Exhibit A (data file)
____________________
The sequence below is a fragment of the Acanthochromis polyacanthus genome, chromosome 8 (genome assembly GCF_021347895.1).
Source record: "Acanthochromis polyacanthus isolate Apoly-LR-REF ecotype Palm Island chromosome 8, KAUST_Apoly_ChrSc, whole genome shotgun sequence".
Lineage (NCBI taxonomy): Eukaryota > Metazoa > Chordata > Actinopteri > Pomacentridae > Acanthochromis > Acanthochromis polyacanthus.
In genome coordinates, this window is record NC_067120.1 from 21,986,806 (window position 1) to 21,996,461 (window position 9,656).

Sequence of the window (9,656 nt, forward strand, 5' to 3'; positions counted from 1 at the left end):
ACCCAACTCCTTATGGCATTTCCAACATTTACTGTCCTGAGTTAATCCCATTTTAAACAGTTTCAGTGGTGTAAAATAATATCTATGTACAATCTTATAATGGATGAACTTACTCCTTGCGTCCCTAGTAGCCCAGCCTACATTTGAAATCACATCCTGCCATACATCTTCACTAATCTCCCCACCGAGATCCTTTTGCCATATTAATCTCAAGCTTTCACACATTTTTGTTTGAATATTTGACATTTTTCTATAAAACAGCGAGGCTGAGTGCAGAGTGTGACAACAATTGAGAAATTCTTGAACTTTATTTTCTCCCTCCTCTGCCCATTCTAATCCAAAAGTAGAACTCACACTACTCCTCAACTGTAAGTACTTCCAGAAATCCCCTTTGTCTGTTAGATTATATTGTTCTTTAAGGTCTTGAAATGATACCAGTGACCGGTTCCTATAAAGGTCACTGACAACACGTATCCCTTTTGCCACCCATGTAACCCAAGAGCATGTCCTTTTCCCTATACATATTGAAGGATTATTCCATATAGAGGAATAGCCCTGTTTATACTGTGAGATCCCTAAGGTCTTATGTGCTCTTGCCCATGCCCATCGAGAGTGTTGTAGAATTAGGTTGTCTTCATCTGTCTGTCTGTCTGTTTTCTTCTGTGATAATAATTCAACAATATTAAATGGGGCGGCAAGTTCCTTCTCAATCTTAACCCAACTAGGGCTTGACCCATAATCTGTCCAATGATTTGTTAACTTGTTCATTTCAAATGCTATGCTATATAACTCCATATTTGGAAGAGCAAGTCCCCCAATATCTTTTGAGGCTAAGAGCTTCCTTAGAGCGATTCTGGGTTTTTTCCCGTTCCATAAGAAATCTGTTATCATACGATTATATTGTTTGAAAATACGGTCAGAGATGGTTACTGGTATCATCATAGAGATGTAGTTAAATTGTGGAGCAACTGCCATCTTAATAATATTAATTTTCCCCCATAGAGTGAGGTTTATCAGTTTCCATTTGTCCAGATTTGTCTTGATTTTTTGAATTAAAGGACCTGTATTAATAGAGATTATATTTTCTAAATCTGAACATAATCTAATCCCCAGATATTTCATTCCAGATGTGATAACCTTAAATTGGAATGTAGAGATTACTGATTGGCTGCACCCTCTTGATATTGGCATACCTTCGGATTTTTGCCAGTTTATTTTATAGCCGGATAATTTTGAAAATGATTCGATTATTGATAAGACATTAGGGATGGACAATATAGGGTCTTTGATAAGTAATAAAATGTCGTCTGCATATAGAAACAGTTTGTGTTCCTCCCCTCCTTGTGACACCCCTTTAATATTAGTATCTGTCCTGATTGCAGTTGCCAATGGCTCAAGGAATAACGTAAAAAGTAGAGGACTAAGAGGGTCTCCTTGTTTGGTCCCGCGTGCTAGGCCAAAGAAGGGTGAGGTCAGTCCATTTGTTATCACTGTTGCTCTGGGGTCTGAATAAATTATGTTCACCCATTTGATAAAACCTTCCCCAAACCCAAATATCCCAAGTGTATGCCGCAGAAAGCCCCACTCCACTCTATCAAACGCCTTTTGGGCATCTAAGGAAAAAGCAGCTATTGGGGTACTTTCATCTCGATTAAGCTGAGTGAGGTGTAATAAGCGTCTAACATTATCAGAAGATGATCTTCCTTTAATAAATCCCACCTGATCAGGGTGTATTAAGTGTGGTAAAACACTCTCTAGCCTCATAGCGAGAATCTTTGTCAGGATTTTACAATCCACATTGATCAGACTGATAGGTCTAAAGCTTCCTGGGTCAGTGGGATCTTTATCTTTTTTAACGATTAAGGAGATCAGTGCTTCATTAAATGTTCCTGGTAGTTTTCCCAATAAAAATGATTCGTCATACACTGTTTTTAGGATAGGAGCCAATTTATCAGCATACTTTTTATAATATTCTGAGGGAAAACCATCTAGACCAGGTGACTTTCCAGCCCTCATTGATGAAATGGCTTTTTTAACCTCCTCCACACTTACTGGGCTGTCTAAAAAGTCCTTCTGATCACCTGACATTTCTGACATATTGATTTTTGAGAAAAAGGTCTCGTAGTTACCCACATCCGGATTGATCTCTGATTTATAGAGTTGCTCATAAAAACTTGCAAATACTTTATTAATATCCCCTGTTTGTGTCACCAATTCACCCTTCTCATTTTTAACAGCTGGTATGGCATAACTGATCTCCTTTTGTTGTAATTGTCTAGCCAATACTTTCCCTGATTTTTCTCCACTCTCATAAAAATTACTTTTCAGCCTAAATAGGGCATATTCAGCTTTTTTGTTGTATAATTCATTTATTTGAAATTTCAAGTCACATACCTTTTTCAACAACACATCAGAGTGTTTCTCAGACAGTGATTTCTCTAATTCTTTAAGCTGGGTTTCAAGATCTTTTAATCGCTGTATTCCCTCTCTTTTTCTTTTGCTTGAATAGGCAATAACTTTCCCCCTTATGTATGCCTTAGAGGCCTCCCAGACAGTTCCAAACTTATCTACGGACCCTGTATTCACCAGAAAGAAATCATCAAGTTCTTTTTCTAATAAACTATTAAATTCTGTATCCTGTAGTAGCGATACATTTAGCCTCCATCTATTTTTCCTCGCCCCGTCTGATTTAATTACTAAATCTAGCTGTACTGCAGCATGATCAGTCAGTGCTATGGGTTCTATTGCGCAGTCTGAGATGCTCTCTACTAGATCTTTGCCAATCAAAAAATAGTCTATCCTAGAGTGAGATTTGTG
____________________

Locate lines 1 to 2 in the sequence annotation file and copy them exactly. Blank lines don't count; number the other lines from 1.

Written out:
The sequence below is a fragment of the Acanthochromis polyacanthus genome, chromosome 8 (genome assembly GCF_021347895.1).
Source record: "Acanthochromis polyacanthus isolate Apoly-LR-REF ecotype Palm Island chromosome 8, KAUST_Apoly_ChrSc, whole genome shotgun sequence".